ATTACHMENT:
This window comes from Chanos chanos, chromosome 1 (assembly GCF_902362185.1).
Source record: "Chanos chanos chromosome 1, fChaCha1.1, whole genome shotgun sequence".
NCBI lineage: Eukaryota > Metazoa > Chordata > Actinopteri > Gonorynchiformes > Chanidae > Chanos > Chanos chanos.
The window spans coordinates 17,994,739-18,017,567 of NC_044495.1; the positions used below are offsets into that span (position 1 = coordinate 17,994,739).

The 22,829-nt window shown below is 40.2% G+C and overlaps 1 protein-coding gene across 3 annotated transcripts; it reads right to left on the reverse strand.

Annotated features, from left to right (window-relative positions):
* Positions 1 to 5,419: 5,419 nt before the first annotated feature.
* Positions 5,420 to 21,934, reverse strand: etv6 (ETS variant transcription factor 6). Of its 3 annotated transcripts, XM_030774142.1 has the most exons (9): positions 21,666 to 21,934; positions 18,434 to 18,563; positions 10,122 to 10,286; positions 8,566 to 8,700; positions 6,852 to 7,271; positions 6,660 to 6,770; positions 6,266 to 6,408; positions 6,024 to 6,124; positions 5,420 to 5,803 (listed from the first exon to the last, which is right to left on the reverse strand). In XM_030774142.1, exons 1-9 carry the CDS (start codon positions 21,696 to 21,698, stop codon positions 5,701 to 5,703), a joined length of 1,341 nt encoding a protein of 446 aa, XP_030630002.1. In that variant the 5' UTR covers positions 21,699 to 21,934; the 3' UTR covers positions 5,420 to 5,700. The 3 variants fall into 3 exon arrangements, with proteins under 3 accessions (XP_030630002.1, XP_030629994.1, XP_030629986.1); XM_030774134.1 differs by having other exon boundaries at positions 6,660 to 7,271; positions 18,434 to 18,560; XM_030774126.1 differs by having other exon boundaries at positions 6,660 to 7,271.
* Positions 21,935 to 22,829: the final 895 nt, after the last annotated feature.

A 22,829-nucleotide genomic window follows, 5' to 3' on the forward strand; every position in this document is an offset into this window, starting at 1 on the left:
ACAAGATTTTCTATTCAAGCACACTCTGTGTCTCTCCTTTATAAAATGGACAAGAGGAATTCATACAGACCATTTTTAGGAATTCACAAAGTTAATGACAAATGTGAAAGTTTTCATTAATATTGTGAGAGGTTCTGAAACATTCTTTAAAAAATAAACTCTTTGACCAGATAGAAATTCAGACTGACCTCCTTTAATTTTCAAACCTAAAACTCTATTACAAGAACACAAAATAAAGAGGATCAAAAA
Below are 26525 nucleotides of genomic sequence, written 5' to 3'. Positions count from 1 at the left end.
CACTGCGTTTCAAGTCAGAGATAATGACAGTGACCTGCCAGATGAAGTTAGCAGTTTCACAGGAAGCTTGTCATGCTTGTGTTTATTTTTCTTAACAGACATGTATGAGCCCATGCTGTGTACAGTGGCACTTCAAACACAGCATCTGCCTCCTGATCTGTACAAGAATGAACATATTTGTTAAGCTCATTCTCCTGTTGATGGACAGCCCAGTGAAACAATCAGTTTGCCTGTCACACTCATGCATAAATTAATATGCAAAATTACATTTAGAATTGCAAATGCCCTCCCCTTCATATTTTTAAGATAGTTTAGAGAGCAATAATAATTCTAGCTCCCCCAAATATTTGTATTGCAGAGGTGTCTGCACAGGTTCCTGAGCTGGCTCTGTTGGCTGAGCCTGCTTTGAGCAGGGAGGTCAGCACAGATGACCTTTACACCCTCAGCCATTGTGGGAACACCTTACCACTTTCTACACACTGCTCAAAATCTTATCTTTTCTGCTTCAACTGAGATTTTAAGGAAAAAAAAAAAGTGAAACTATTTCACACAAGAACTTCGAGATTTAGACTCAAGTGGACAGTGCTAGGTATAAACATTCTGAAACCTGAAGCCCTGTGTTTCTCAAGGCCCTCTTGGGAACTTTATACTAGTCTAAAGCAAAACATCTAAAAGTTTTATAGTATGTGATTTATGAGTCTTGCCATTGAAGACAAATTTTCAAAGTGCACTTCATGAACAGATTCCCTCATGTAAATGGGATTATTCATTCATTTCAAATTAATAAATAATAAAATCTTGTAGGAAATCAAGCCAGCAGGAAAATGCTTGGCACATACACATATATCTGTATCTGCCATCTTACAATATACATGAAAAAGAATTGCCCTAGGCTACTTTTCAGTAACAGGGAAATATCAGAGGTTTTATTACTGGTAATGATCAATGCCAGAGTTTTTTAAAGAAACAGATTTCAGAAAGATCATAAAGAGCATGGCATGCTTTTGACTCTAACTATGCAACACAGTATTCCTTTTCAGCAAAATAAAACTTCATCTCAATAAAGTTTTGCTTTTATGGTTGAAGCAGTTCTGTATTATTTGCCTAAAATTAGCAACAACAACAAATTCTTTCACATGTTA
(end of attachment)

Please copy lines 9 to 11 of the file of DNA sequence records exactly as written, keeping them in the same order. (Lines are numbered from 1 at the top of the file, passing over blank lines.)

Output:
* Positions 21,935 to 22,829: the final 895 nt, after the last annotated feature.

A 22,829-nucleotide genomic window follows, 5' to 3' on the forward strand; every position in this document is an offset into this window, starting at 1 on the left:
ACAAGATTTTCTATTCAAGCACACTCTGTGTCTCTCCTTTATAAAATGGACAAGAGGAATTCATACAGACCATTTTTAGGAATTCACAAAGTTAATGACAAATGTGAAAGTTTTCATTAATATTGTGAGAGGTTCTGAAACATTCTTTAAAAAATAAACTCTTTGACCAGATAGAAATTCAGACTGACCTCCTTTAATTTTCAAACCTAAAACTCTATTACAAGAACACAAAATAAAGAGGATCAAAAA